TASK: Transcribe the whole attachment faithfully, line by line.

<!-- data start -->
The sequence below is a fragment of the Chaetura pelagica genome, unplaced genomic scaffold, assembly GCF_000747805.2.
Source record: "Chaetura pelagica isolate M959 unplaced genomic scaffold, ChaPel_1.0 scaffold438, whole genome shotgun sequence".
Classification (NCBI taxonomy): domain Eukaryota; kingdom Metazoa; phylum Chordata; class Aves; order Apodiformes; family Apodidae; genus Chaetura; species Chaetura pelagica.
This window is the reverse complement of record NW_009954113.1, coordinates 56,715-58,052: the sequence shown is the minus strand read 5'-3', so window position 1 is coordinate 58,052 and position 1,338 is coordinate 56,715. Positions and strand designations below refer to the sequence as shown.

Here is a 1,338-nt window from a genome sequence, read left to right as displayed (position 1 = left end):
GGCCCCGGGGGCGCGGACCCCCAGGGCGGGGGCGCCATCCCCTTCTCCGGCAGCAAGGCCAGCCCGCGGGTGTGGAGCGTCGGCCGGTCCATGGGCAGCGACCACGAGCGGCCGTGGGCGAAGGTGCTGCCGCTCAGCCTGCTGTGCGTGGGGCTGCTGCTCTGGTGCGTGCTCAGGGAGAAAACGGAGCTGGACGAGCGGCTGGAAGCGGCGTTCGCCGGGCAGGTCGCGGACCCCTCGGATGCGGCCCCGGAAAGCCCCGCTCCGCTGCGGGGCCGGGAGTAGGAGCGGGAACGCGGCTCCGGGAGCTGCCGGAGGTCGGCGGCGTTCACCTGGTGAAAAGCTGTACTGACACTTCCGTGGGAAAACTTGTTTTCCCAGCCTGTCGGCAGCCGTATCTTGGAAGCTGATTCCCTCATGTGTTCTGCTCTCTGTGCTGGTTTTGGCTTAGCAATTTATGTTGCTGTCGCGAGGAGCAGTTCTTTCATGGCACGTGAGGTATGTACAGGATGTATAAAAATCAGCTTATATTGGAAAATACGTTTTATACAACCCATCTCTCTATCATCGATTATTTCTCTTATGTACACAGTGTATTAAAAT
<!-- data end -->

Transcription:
The sequence below is a fragment of the Chaetura pelagica genome, unplaced genomic scaffold, assembly GCF_000747805.2.
Source record: "Chaetura pelagica isolate M959 unplaced genomic scaffold, ChaPel_1.0 scaffold438, whole genome shotgun sequence".
Classification (NCBI taxonomy): domain Eukaryota; kingdom Metazoa; phylum Chordata; class Aves; order Apodiformes; family Apodidae; genus Chaetura; species Chaetura pelagica.
This window is the reverse complement of record NW_009954113.1, coordinates 56,715-58,052: the sequence shown is the minus strand read 5'-3', so window position 1 is coordinate 58,052 and position 1,338 is coordinate 56,715. Positions and strand designations below refer to the sequence as shown.

Here is a 1,338-nt window from a genome sequence, read left to right as displayed (position 1 = left end):
GGCCCCGGGGGCGCGGACCCCCAGGGCGGGGGCGCCATCCCCTTCTCCGGCAGCAAGGCCAGCCCGCGGGTGTGGAGCGTCGGCCGGTCCATGGGCAGCGACCACGAGCGGCCGTGGGCGAAGGTGCTGCCGCTCAGCCTGCTGTGCGTGGGGCTGCTGCTCTGGTGCGTGCTCAGGGAGAAAACGGAGCTGGACGAGCGGCTGGAAGCGGCGTTCGCCGGGCAGGTCGCGGACCCCTCGGATGCGGCCCCGGAAAGCCCCGCTCCGCTGCGGGGCCGGGAGTAGGAGCGGGAACGCGGCTCCGGGAGCTGCCGGAGGTCGGCGGCGTTCACCTGGTGAAAAGCTGTACTGACACTTCCGTGGGAAAACTTGTTTTCCCAGCCTGTCGGCAGCCGTATCTTGGAAGCTGATTCCCTCATGTGTTCTGCTCTCTGTGCTGGTTTTGGCTTAGCAATTTATGTTGCTGTCGCGAGGAGCAGTTCTTTCATGGCACGTGAGGTATGTACAGGATGTATAAAAATCAGCTTATATTGGAAAATACGTTTTATACAACCCATCTCTCTATCATCGATTATTTCTCTTATGTACACAGTGTATTAAAAT